Saturday the kids and I drove up to our state capitol in Nashville for a Cherry Blossom Festival. We had a good time. My son learned how to make an origami throwing star, we watch some martial arts demonstrations, and we ate too much. I also learned about taro when I bought a strange white and lavender muffin. (It is kind of like a potato.)
We left the festival around 3pm and were on our way home when we decided to change direction. It was our first trip to Nashville and even though we had a three-hour car ride to look forward to, it seemed a shame not to explore just a little more. That was how we went from celebrating Japanese culture to exploring Ancient Greece. (Well, sort of.)
In 1897 Nashville held an Exposition to celebrate Tennessee’s 100th anniversary as a state. For six months crowds flocked to hear speeches, play games, and watch parades. They also came to see a massive replica of the Parthenon in Athens, Greece. Sadly, that replica was built of plaster and did not withstand time. By 1920 the structure was crumbling.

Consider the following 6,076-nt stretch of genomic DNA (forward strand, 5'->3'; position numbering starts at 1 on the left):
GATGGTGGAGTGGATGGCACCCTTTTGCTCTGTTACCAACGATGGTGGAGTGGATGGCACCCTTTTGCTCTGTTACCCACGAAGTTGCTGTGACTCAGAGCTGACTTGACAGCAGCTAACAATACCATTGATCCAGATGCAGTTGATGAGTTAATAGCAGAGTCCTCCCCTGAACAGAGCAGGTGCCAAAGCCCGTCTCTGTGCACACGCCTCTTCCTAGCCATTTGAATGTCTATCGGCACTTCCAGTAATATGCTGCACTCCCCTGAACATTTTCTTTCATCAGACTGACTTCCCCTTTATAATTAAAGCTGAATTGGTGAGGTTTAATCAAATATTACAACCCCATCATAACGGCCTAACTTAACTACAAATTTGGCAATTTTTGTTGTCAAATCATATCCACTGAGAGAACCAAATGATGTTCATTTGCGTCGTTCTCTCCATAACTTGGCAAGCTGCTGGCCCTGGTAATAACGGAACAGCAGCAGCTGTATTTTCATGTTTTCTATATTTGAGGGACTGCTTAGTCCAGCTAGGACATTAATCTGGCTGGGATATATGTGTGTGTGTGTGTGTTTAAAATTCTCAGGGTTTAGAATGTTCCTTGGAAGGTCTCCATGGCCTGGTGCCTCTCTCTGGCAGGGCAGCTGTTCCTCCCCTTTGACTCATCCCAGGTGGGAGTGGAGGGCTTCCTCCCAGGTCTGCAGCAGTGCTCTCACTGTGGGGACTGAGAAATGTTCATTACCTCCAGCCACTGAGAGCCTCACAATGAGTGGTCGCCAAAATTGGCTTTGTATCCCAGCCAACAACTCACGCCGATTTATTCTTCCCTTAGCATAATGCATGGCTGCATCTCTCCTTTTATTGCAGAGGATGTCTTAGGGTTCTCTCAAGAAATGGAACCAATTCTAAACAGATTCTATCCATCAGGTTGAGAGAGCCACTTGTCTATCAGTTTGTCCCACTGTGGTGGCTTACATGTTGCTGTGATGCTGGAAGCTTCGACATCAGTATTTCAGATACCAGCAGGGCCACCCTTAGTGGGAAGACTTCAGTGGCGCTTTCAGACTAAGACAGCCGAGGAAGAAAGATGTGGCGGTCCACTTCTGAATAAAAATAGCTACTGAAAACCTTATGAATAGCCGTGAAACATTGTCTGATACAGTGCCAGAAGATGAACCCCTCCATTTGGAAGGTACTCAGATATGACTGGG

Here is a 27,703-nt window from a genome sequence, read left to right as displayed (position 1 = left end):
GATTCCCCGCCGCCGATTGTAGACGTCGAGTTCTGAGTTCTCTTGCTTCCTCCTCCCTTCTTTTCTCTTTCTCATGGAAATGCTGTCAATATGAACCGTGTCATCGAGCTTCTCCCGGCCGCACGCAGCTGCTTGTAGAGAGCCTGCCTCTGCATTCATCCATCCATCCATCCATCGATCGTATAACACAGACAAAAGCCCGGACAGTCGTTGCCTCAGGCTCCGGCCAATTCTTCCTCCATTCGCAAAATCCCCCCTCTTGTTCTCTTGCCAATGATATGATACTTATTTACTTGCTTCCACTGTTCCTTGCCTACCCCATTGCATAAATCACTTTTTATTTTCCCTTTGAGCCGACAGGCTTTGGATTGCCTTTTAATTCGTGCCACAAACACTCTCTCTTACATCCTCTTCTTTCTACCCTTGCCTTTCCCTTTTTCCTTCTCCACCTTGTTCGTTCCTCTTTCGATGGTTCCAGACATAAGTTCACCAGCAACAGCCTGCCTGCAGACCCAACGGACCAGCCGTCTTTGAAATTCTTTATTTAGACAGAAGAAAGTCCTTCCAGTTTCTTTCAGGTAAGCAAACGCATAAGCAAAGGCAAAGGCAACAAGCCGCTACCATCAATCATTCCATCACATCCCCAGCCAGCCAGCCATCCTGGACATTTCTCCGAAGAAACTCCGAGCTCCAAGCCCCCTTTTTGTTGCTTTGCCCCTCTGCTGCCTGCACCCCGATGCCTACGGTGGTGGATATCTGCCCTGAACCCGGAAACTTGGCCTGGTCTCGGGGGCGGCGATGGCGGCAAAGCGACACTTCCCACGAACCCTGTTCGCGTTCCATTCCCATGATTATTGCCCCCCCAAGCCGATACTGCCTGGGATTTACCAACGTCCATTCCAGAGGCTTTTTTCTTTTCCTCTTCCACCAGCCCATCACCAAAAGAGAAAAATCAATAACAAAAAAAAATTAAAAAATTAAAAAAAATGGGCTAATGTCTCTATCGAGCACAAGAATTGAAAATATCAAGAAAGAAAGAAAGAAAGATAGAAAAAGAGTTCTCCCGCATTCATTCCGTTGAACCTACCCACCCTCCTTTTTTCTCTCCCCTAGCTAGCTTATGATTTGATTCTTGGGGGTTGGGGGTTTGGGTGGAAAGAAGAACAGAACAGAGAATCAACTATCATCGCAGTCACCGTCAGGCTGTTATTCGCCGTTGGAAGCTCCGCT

However, the city of Nashville decided not to let the fascinating building die. Instead, the created a complete replica, inside and out, of the Greek temple using more permanent materials. While the Parthenon in Nashville isn’t made of marble, it was built to the same dimensions and inspires a similar sense of awe.
It is home to a statue of the goddess Athena that stands over 42 feet, with a smaller 6-foot representation of the goddess Nike settled on her hand. (The original statue this one was model after has been lost to time and greed.) Standing at her feet it is nearly impossible not to stare up at the intimidating goddess and imagine her taking a step off of her carved pedestal.
The Parthenon also houses art exhibits on its lower levels, as well as a historical exhibit detailing its creation. The Cherry Blossom festival was fun. The Parthenon was fascinating. We all slept well once we reached home.